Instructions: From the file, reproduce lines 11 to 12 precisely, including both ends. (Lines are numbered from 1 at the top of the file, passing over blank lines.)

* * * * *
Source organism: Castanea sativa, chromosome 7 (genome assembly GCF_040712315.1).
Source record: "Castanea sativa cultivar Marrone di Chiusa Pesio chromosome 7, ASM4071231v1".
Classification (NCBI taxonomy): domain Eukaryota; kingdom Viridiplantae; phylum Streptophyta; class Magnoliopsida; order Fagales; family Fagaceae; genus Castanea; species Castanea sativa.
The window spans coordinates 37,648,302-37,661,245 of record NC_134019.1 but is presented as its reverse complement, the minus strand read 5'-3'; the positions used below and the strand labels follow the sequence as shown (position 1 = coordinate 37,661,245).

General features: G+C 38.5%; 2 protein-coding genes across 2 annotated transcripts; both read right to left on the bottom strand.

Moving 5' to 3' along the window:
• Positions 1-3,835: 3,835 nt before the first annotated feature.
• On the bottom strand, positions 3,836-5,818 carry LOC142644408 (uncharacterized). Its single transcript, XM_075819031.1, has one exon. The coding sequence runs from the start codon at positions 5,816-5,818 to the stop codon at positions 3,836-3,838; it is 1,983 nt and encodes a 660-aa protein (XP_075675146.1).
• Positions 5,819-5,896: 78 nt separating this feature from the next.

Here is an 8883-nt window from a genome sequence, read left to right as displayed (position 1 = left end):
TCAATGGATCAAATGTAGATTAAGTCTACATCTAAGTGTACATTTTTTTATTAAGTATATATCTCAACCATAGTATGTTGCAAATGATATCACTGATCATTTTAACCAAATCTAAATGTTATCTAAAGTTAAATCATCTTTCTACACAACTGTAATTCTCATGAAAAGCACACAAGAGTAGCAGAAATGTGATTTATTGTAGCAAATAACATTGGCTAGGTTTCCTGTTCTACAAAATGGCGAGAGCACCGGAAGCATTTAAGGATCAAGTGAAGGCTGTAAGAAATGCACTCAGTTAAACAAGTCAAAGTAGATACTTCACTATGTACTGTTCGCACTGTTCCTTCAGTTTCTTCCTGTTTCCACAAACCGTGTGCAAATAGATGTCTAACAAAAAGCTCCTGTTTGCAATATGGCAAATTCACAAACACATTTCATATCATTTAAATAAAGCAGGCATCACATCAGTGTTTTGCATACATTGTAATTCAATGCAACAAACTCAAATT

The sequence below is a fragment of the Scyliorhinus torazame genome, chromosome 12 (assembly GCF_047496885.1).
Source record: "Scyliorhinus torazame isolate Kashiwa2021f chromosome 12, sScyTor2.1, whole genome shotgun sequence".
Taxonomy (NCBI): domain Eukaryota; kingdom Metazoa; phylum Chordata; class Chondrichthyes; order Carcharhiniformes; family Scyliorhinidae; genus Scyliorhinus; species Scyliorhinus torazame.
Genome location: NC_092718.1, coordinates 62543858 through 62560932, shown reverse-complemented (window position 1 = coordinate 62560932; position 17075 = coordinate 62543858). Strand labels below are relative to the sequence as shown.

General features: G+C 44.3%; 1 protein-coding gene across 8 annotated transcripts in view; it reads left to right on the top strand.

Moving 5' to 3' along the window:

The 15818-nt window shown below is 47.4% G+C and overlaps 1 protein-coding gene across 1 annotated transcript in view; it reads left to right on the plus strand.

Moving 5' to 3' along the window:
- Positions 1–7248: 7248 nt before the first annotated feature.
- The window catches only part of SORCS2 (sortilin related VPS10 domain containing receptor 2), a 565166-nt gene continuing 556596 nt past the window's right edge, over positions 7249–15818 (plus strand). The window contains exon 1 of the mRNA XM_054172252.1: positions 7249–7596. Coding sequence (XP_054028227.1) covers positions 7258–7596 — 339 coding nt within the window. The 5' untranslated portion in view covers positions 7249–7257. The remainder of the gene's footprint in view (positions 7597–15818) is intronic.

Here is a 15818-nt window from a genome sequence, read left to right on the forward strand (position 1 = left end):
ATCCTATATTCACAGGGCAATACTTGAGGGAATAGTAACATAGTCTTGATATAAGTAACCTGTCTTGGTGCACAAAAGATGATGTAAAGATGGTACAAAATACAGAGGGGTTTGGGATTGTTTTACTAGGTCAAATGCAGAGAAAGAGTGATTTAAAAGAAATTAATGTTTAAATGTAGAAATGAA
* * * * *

TCAATGGATCAAATGTAGATTAAGTCTACATCTAAGTGTACATTTTTTTATTAAGTATATATCTCAACCATAGTATGTTGCAAATGATATCACTGATCATTTTAACCAAATCTAAATGTTATCTAAAGTTAAATCATCTTTCTACACAACTGTAATTCTCATGAAAAGCACACAAGAGTAGCAGAAATGTGATTTATTGTAGCAAATAACATTGGCTAGGTTTCCTGTTCTACAAAATGGCGAGAGCACCGGAAGCATTTAAGGATCAAGTGAAGGCTGTAAGAAATGCACTCAGTTAAACAAGTCAAAGTAGATACTTCACTATGTACTGTTCGCACTGTTCCTTCAGTTTCTTCCTGTTTCCACAAACCGTGTGCAAATAGATGTCTAACAAAAAGCTCCTGTTTGCAATATGGCAAATTCACAAACACATTTCATATCATTTAAATAAAGCAGGCATCACATCAGTGTTTTGCATACATTGTAATTCAATGCAACAAACTCAAATT

The sequence below is a fragment of the Scyliorhinus torazame genome, chromosome 12 (assembly GCF_047496885.1).